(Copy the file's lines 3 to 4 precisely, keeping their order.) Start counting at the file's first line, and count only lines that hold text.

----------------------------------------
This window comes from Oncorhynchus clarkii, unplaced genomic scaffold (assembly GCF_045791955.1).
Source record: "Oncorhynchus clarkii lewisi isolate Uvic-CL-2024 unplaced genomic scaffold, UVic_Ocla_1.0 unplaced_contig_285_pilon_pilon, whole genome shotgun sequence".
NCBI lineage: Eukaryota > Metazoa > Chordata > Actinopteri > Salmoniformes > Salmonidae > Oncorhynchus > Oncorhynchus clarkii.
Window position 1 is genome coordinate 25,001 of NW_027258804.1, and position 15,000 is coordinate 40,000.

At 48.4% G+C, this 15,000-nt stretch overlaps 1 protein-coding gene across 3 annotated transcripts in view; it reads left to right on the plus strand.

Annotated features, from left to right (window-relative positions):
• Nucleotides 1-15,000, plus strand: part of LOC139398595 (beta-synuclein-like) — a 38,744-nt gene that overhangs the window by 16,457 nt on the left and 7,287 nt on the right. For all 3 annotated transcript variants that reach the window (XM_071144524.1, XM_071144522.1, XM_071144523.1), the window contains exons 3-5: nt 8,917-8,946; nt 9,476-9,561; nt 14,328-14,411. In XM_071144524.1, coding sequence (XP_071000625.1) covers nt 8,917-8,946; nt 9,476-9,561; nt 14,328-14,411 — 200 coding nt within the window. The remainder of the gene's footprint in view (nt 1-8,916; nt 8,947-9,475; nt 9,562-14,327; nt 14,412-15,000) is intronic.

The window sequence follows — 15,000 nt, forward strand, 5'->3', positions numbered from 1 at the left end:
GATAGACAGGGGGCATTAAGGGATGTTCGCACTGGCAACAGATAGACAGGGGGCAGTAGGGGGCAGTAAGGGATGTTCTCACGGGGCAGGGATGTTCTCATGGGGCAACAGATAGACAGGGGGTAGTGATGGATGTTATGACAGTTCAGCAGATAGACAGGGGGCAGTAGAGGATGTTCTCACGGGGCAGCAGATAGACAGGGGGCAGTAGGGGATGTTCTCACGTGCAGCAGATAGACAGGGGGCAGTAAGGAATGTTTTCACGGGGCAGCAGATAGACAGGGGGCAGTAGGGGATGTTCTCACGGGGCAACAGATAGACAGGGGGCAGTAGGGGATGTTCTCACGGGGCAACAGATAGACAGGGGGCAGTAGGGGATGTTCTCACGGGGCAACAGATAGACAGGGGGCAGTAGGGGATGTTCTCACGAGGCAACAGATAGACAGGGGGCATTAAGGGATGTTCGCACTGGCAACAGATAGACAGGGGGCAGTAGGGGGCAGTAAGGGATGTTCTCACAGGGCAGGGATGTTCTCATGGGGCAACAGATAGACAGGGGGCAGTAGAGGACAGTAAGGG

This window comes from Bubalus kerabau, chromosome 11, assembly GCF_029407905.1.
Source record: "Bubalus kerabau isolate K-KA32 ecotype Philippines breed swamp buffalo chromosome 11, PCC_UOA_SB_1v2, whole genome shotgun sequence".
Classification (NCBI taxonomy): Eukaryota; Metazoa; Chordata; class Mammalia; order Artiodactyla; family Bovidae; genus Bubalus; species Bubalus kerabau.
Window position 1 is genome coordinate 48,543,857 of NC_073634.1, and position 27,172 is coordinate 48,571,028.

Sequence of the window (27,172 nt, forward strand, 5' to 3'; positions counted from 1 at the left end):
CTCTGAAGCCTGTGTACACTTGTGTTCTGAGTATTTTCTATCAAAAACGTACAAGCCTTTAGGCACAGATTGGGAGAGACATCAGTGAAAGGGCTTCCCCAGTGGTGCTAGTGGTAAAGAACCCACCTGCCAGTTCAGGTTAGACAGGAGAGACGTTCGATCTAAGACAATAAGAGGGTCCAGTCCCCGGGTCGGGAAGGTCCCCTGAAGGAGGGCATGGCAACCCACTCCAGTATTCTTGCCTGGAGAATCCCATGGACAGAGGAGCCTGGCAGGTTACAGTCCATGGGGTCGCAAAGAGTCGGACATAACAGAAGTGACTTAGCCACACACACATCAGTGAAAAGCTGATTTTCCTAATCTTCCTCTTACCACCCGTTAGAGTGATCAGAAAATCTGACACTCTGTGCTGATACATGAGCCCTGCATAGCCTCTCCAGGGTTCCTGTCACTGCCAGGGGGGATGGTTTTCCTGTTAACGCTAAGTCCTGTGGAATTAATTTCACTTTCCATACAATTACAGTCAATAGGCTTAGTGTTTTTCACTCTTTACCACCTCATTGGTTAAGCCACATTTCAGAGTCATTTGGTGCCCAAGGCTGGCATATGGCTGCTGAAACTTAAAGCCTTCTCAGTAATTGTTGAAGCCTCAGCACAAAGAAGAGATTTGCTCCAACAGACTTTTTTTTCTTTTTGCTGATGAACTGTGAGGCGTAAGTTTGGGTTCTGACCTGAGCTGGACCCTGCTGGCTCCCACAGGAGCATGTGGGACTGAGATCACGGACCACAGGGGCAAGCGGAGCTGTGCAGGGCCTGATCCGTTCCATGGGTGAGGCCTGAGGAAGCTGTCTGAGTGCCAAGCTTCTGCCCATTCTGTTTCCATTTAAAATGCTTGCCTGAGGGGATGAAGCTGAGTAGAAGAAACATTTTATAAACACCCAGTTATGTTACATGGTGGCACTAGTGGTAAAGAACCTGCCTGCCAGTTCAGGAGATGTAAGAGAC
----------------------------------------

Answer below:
NCBI lineage: Eukaryota > Metazoa > Chordata > Actinopteri > Salmoniformes > Salmonidae > Oncorhynchus > Oncorhynchus clarkii.
Window position 1 is genome coordinate 25,001 of NW_027258804.1, and position 15,000 is coordinate 40,000.